“ROBERT: We’re not just passing through.
RANCHER: We’re living it.”

You can watch Where the Yellowstone Goes by renting it on Apple TV or Amazon. Check all options here:

7) Shadow Casting: The Making Of “A River Runs Through It”

Insiders’ View. “Shadow Casting: The Making Of ‘A River Runs Through It'” (1992, 30 minutes) is a companion doc by Sharon Wood.

It demystifies how Robert Redford and a skilled team adapted Norman Maclean’s iconic novella into a cinematic classic.

Talent Roster. Interviews feature heavy hitters: Director Robert Redford, Screenwriter Richard Friedenberg, and John and Jean Maclean, the author’s children.

PBS reveals the creative forces—Oscar-winning cinematographer Philippe Rousselot, Oscar-nominated writer Friedenberg, plus actors like Brad Pitt and Tom Skerritt.

Themes & Techniques. Redford dives into balancing fishing as art and sport.

Other gems include details on cinematography by Rousselot and dialogue between Friedenberg and the Maclean siblings about adapting their father’s work.

“REDFORD: It’s not just fishing.

FRIEDENBERG: It’s also about family.”

Watch Shadow Casting by clicking the video above or on PBS here:

8) A Steelhead Quest: Portrait of a Rivered Life

Year & Length. “A Steelhead Quest: Portrait of a Rivered Life” (2017, 50 minutes) is a Patagonia Presents film available on YouTube.

The doc details Terry Myers’ two-year mission to catch a wild steelhead every month.

Expanded Quest. Starting in 2015, Terry targeted a different river each month. She missed only two months and decided to complete her endeavor.

The film scrutinizes this ambitious undertaking, capturing Terry’s tenacity and her husband Jerry’s supportive role.

“TERRY: It’s not about the fish.
JERRY: It’s the journey.”

Challenges. The couple faces dwindling steelhead runs but relishes the river—rain or shine, fish or no fish.

The doc raises awareness about depleting runs, a concern for anglers and conservationists alike.

Watch it for free on YouTube at

9) Providence

Fly-Fishing Haven. “Providence” (2016, 46 minutes) by Confluence Films transports us to the Seychelles’ Farquhar Atoll—a fly-fishing paradise.

After years of closure due to piracy, this untouched gem reopens for fishing enthusiasts.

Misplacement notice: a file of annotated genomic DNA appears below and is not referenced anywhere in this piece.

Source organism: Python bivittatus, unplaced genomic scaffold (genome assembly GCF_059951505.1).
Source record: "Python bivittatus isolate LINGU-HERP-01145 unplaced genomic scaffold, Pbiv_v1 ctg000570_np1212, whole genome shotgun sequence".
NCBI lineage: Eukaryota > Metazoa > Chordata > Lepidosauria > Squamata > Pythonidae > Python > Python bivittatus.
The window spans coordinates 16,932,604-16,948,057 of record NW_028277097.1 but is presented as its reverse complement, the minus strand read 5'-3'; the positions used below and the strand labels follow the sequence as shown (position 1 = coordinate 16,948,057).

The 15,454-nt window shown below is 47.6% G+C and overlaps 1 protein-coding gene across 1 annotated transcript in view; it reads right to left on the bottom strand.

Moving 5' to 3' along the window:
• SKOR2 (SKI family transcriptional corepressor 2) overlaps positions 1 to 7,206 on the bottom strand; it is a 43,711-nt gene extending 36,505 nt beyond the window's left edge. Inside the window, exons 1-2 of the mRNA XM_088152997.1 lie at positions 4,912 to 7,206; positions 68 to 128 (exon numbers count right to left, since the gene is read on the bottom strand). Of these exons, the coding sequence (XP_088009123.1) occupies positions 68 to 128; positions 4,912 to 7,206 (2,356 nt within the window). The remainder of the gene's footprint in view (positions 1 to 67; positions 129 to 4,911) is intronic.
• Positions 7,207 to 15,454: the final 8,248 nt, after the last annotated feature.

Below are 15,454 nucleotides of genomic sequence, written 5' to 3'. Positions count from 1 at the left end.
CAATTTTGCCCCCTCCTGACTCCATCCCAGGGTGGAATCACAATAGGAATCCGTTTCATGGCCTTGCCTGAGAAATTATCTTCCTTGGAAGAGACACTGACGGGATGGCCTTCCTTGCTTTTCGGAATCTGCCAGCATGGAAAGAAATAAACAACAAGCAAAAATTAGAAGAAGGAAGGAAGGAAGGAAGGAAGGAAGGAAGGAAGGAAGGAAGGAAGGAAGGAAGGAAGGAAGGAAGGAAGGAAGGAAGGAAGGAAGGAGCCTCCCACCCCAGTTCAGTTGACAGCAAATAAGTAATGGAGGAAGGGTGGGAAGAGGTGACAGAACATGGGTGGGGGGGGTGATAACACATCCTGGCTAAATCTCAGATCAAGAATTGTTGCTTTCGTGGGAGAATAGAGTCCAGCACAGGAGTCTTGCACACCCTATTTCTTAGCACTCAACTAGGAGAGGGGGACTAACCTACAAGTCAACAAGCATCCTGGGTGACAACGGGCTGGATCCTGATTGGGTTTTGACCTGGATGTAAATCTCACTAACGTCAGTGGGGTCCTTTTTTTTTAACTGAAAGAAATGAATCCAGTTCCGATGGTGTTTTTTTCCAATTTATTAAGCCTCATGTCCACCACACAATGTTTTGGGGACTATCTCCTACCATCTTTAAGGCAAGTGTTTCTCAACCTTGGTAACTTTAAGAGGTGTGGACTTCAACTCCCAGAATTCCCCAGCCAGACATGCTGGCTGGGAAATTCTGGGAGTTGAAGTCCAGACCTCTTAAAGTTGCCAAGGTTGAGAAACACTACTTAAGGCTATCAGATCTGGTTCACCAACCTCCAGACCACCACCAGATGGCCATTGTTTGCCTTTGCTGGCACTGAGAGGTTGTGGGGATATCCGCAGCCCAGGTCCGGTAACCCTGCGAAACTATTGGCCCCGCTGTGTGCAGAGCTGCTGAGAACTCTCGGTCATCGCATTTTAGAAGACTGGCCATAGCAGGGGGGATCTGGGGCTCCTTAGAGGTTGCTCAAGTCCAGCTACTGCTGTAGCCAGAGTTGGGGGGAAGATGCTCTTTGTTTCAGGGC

Eclectic Catch. The film offers rare glimpses of the Atoll’s teeming life—Giant Trevally, Milkfish, and Bonefish.

One electrifying moment: An angler’s reel screams as a monstrous Giant Trevally bolts for the horizon.

Art & Craft. Stunning drone shots capture the atoll’s breathtaking landscapes.

The filmmakers’ attention to detail, especially in capturing the tackle and the tension, sets this doc apart.

Watch Providence for free on Vimeo at

10) Waypoints

Global Angling. “Waypoints” (2013, 86 minutes) takes fishing fans on a global expedition.

Anglers profiled include Oliver White, Jeff Currier, Greg Bricker, Gerhard Laubscher and Rooster Leavens.

From stalking trout in Alaska to tussling with taimen in Mongolia, this film by Confluence Films covers it all.

Exotic Locales. You travel with elite anglers across six locations including Patagonia, Venezuela, and India.

The pursuit of Golden Mahseer in Himalayan waters adds an adventurous twist.

Craft & Cinematography. The doc uses drones, slo-mo, and underwater cams to immerse viewers in the experience. An intense sequence: Anglers battle a colossal taimen that almost snaps the rod.

The only place I can find to watch Waypoints is buying the DVD from Amazon here: Check back here for other streaming options:

11) Fly Fishing in the Anthropocene

Modern Struggles. “Fly Fishing in the Anthropocene” dives deep into the collision of fly-fishing and climate change.

Created by Rolf Nylinder and Peter Christensen, the doc lasts a gripping 20 minutes.

Eco-Message. This short film takes us from the pristine rivers of Russia’s Kamchatka Peninsula to the polluted waters of New York.

The stark contrast highlights the Earth’s fragile state, urging us to ponder on our environmental footprint.

Visuals & Tone. Drone footage captures nature’s grandeur, while haunting music underscores the gravity of ecological threats.

A memorable moment: Anglers catch a beautiful trout in Russia, yet express worry over future generations missing this joy.

Watch Fly Fishing in the Anthropocene for free on YouTube at

12) Blue Charm

Legacy & Rivers. “Blue Charm” is A River Runs Through It meets Braveheart.

Led by Ian Gordon, a third-generation Scottish fly fisherman, this 120-minute journey takes you through Scotland’s iconic fishing rivers: the River Spey, the Royal Dee, and the River Findhorn.

Technique & Wit. Graphics break down fly-casting essentials, pointing out common errors and quick fixes. Ian’s humor provides both entertainment and ease… like a seasoned mentor cracking jokes during a lesson.

IAN: “Fishing isn’t just a hobby; it’s heritage.”

The only place I see to watch Blue Charm is on Fishing TV — it requires a paid subscription. Here’s the link: .

13) Beyond the Horizon

Survival. Redemption. Fly fishing. “Beyond the Horizon” delivers a raw tale set in Guanaja, Honduras.

Produced in 2017, the doc explores Rankin Jackson’s shift from drug running to fly guiding.

Guanaja—15,000 islanders, hurricanes, and political unrest. It’s a place living on the edge.

Yet, the doc shows how Fly Fish Guanaja lodge cultivates a catch-and-release ethic, transforming local poverty to opportunity.

Rankin—once a cartel member, now a top fly guide in Honduras. His rise mirrors the island’s shift from drug wars to fly fishing.

Cayes Cajones, a perilous paradise, stands as the symbol of Rankin’s transformation.

In 2017, he and lodge owner Steven Brown risk a mission there.

Watch Beyond the Horizon for free on Vimeo at

Thanks for reading!

-Rob Kelly